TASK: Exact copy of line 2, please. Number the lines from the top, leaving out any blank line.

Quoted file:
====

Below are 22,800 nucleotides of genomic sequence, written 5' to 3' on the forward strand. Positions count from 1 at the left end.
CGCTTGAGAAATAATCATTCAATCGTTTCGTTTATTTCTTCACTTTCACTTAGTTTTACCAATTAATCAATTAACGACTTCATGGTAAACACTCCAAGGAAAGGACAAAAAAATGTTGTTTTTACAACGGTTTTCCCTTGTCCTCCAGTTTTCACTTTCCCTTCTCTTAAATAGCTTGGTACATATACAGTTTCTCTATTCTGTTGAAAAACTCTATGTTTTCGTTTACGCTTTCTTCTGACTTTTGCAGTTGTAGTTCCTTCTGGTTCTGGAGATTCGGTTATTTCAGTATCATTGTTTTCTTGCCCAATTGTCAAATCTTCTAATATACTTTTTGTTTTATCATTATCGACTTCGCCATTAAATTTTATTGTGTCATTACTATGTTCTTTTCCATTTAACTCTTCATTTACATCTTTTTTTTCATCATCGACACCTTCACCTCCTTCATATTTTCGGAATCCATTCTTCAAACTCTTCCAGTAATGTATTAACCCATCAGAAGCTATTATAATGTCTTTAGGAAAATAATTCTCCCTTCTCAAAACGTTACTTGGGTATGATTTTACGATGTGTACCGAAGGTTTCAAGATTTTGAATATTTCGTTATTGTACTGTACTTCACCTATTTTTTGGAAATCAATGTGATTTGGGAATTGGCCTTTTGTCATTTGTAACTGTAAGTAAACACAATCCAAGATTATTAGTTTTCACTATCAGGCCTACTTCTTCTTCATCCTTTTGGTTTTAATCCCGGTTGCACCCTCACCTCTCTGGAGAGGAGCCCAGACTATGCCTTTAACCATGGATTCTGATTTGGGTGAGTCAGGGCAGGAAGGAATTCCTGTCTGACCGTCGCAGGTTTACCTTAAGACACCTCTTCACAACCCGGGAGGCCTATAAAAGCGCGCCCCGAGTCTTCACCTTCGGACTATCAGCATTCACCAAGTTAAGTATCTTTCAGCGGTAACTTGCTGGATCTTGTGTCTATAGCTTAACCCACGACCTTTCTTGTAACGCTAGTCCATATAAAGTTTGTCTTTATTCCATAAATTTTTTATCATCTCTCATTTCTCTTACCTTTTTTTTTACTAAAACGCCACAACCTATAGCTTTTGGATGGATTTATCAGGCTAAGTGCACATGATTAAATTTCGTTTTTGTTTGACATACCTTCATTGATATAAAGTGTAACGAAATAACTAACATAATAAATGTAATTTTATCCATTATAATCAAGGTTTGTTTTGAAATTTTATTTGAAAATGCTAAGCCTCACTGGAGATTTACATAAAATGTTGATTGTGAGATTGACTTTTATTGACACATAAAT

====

CGCTTGAGAAATAATCATTCAATCGTTTCGTTTATTTCTTCACTTTCACTTAGTTTTACCAATTAATCAATTAACGACTTCATGGTAAACACTCCAAGGAAAGGACAAAAAAATGTTGTTTTTACAACGGTTTTCCCTTGTCCTCCAGTTTTCACTTTCCCTTCTCTTAAATAGCTTGGTACATATACAGTTTCTCTATTCTGTTGAAAAACTCTATGTTTTCGTTTACGCTTTCTTCTGACTTTTGCAGTTGTAGTTCCTTCTGGTTCTGGAGATTCGGTTATTTCAGTATCATTGTTTTCTTGCCCAATTGTCAAATCTTCTAATATACTTTTTGTTTTATCATTATCGACTTCGCCATTAAATTTTATTGTGTCATTACTATGTTCTTTTCCATTTAACTCTTCATTTACATCTTTTTTTTCATCATCGACACCTTCACCTCCTTCATATTTTCGGAATCCATTCTTCAAACTCTTCCAGTAATGTATTAACCCATCAGAAGCTATTATAATGTCTTTAGGAAAATAATTCTCCCTTCTCAAAACGTTACTTGGGTATGATTTTACGATGTGTACCGAAGGTTTCAAGATTTTGAATATTTCGTTATTGTACTGTACTTCACCTATTTTTTGGAAATCAATGTGATTTGGGAATTGGCCTTTTGTCATTTGTAACTGTAAGTAAACACAATCCAAGATTATTAGTTTTCACTATCAGGCCTACTTCTTCTTCATCCTTTTGGTTTTAATCCCGGTTGCACCCTCACCTCTCTGGAGAGGAGCCCAGACTATGCCTTTAACCATGGATTCTGATTTGGGTGAGTCAGGGCAGGAAGGAATTCCTGTCTGACCGTCGCAGGTTTACCTTAAGACACCTCTTCACAACCCGGGAGGCCTATAAAAGCGCGCCCCGAGTCTTCACCTTCGGACTATCAGCATTCACCAAGTTAAGTATCTTTCAGCGGTAACTTGCTGGATCTTGTGTCTATAGCTTAACCCACGACCTTTCTTGTAACGCTAGTCCATATAAAGTTTGTCTTTATTCCATAAATTTTTTATCATCTCTCATTTCTCTTACCTTTTTTTTTACTAAAACGCCACAACCTATAGCTTTTGGATGGATTTATCAGGCTAAGTGCACATGATTAAATTTCGTTTTTGTTTGACATACCTTCATTGATATAAAGTGTAACGAAATAACTAACATAATAAATGTAATTTTATCCATTATAATCAAGGTTTGTTTTGAAATTTTATTTGAAAATGCTAAGCCTCACTGGAGATTTACATAAAATGTTGATTGTGAGATTGACTTTTATTGACACATAAAT